Calgary does Stompin’ Tom - Heath McCoy, Calgary Herald

When you consider the concept of a Stompin’ Tom Connors tribute album, there are certain things you expect to hear.

You expect a heapin’ helpin’ of authentic hillbilly-smoked, folk-country music. You expect it to be a bit goofy in places, too. Just like The Stomper himself.

You don’t expect a noisy, punk rock assault or a barrage of experimental, art-pop weirdness.

But Bring Your Own Plywood: Calgary Does Connors — which features Calgary acts paying tribute to the lovably hokey, stubbornly nationalistic, country-folk hero — delightfully lives up to and defies expectations.

Allen Baekeland of the Rembetika Hipsters and Tom Phillips offer Connors covers solidly rooted in traditional country music.

The same can be said for Tim Hus’s self-penned tribute to the 67-year-old folk troubadour, Man With The Black Hat. And with their take on the song Rubberhead, with its corny refrain, “so long boob,” Matt Masters & the Gentlemen of the Rodeo serve up the prerequisite silliness.

But, in other places, things take a sharp turn.

There’s the rowdy punk rock of the Cripple Creek Fairies, Agriculture Club and Knucklehead; a stoned, murky reading of Luke’s Guitar by The Dudes; and Falconhawk’s version of I Don’t Know How To Fix The Damn Thing Blues hearkens back to the days of new wave.

Elsewhere, pissed-off prankster The Spam Avenger places crank calls to various businesses, reciting Connors’ lyrics to The Consumer as if he were registering a customer complaint. It’s as surreal for the listener as it is confusing for the Spam Avenger’s victims.

Meanwhile, both Chantal Vitalis and Lorrie Matheson give haunting, dead-serious acoustic renditions of the Connors songs Jenny Donnelly and Margo’s Got The Cargo.

Margo’s Got The Cargo, a tragic tale? Matheson insists that it is.

“This is the story of a Newfoundland couple that are so hard up, they think that driving from the Rock to the Big Smoke to try to sell a truckload of cow dung is their best chance of actually getting ahead in life,” Matheson writes in the CD’s liner notes.

“This song is sad, sad, sad!”

Jennifer Abel, one of the executive producers of the album, along with Dawn Loucks and Cam Hayden, takes pride in the CD’s diversity.

“At first, when we began approaching bands about being on the CD, we thought we should just talk to country-folkie people,” Abel says. “But then we thought that just isn’t representative of the Calgary scene.”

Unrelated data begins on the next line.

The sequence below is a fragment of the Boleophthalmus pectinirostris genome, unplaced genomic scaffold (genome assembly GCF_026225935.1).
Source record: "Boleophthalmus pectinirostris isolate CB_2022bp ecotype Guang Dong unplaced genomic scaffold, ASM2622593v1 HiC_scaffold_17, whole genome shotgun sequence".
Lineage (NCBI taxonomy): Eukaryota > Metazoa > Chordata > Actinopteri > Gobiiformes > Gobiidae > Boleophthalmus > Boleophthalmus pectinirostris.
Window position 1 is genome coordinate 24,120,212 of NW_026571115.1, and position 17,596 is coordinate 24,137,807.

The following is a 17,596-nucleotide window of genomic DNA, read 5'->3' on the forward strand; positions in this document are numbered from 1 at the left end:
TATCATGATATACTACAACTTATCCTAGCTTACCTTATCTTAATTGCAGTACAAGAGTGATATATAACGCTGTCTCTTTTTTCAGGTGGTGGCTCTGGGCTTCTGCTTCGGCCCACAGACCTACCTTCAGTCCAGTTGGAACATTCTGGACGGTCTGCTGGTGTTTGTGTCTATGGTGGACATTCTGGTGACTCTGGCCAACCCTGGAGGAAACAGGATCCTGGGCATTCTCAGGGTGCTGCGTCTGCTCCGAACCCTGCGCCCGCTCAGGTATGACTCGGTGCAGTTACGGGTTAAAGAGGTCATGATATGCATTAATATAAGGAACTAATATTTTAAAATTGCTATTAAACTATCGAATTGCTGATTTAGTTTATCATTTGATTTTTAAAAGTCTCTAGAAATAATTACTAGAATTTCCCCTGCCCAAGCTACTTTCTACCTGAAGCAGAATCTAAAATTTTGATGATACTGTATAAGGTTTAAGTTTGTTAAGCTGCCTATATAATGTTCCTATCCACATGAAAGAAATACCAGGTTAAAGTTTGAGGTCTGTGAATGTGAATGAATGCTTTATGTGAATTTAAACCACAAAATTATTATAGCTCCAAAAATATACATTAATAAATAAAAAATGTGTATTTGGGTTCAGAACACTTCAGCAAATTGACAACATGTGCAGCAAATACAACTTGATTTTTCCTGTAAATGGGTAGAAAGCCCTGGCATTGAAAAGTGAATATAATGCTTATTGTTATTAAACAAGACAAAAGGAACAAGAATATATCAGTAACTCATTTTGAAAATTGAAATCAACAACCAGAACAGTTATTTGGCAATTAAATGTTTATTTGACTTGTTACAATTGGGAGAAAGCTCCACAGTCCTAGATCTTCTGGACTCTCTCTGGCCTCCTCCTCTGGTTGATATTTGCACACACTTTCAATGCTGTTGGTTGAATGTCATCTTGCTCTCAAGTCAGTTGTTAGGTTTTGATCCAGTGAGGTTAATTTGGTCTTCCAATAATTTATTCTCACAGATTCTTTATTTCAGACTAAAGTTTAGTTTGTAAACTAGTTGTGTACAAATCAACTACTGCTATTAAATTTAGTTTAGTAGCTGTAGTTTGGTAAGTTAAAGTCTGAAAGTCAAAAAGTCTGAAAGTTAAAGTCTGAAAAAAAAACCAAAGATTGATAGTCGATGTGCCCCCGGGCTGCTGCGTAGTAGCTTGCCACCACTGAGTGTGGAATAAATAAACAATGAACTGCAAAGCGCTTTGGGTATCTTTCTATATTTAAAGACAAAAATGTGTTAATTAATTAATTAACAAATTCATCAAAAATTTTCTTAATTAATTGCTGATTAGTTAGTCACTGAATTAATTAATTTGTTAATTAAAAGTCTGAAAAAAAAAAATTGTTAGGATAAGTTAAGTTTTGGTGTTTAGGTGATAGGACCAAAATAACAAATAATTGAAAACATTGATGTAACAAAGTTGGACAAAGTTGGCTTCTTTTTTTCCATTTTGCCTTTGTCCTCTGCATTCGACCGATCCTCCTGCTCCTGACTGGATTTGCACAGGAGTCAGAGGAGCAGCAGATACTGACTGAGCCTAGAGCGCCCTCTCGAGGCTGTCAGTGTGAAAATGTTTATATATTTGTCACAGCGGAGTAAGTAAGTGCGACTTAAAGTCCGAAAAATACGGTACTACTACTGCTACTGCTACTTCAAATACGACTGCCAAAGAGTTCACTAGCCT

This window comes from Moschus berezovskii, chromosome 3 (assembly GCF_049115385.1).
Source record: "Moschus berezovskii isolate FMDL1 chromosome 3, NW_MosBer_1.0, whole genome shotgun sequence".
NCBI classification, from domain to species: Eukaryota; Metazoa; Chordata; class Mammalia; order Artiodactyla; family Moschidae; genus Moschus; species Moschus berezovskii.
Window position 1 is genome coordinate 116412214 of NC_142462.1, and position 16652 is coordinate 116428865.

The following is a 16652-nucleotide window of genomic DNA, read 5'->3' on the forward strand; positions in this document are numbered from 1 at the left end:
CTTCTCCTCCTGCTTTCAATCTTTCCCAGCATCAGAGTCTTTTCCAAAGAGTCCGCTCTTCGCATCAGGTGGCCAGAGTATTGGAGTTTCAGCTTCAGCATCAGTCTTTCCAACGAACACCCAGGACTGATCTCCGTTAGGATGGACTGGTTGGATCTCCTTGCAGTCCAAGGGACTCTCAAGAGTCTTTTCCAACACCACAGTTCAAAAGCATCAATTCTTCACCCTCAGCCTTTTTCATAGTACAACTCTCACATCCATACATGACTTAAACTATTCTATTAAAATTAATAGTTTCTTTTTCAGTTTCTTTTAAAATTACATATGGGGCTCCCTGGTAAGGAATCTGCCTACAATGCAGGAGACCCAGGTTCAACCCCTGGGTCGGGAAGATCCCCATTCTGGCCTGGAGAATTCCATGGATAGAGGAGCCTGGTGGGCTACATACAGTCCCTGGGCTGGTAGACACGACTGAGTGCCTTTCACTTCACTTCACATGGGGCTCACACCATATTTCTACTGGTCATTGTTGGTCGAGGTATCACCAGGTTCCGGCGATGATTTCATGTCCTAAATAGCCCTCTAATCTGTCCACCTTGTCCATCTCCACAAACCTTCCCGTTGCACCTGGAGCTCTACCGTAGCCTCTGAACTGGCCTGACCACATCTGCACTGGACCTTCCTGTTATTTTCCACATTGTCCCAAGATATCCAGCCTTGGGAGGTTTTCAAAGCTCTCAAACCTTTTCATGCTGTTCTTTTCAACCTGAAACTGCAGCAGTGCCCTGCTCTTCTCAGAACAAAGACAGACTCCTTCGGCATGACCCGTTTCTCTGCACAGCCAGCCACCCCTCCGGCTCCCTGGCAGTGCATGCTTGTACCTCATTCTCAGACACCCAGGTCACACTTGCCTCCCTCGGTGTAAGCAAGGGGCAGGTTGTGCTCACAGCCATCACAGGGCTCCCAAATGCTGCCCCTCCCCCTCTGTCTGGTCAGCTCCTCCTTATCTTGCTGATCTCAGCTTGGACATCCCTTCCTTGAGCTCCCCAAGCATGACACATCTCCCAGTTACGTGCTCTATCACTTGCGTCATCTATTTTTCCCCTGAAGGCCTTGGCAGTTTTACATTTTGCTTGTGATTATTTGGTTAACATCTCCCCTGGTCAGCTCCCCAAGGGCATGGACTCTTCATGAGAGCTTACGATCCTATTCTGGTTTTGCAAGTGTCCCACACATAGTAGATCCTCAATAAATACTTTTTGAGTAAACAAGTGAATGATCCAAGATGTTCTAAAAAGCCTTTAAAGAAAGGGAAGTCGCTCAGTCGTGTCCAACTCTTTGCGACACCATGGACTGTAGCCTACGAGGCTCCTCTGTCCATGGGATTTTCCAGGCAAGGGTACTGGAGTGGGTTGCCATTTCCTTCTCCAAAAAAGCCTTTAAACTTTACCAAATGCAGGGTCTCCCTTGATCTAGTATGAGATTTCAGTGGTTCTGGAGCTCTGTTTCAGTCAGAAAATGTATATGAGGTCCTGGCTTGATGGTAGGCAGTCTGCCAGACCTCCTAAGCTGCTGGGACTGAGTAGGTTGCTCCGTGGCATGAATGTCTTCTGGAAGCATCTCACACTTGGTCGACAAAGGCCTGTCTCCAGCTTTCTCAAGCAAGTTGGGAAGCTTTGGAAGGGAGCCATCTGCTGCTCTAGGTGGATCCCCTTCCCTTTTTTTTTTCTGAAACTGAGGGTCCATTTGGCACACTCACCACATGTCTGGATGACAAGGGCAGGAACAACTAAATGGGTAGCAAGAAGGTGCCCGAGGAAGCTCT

The origins of the project go back a year-and-a-half ago when Abel and Loucks met while working at Calgary’s CJSW Radio.

The two bonded, not only over their passion for music, but also over their shared experience as cancer patients.

By last spring, both women had beaten the disease and they began to throw themselves into the idea they had for the Connors tribute.

“We thought, life is short so let’s do what we love to do,” says Abel. “Stompin’ Tom deserves a tribute record. And part of it was also, ‘Hey, there’s all these great Calgary bands out there. Why the heck aren’t they getting the recognition they deserve?’ So we thought maybe we could help out.”

To that end, the women formed their own record label, Saved By Radio Records. They partnered with another Calgary indie, Catch & Release, to manufacture the CD, which they plan to distribute and market.

The disc does paint an impressive picture of Calgary’s rich music scene.

It feeds into our Cowtown image as a western city basking in its country roots, but it also flies in the face of that image with its diverse rock sounds.

Even the city’s pop-art scene is represented in the CD packaging, painted by artist and musician Tom Bagley, formerly of the ghoulish garage rock band, Forbidden Dimension.

Bagley also contributes a zombified cover of the Connors tune She Don’t Speak English under the guise of his rock alter-ego Jackson Phibes.

Ever the horror movie fanatic, Bagley decided to cover that particular tune because he heard it in a scene from a 1970s made-in-Canada B-movie called Deranged.

“The thing I like about Stompin’ Tom is he does what he does, and there’s not a shred of irony to it,” Bagley says.

“He acts goofy but he’s not doing it to be a smart-ass. I think he really is this weird, hillbilly guy that’s really rare in this day and age. You sort of wonder if he’s ever put his tongue in his cheek, and I don’t think he has. It’s sincere.”

Abel says there was talk about trying to get Stompin’ Tom himself out to Calgary for the tribute CD release party, which will be held tonight at the Night Gallery, but the funds simply weren’t there.

For now, she and Loucks had to be content sending a copy of the CD to Connors. She’s nervously anticipating the possibility of Connors’ reply.

This is the man who returned all his Junos in a huff back in 1978, choked that the awards committee was rewarding artists he perceived to be “border jumpers.”

This Maritime cowboy has a reputation for being a tad cranky at times.

“Hopefully, he won’t say it’s awful and that we should all be wiped off the face of the planet,” Abel says. “We did this out of the utmost respect…Everybody brought such passion to their work. Nobody did it on a lark.”

Allen Baekeland thinks Connors might be flattered, but ultimately he doesn’t believe the Stomper will care one way or the other.

“I think he does what he does and the rest of the world be damned. That’s his thing.”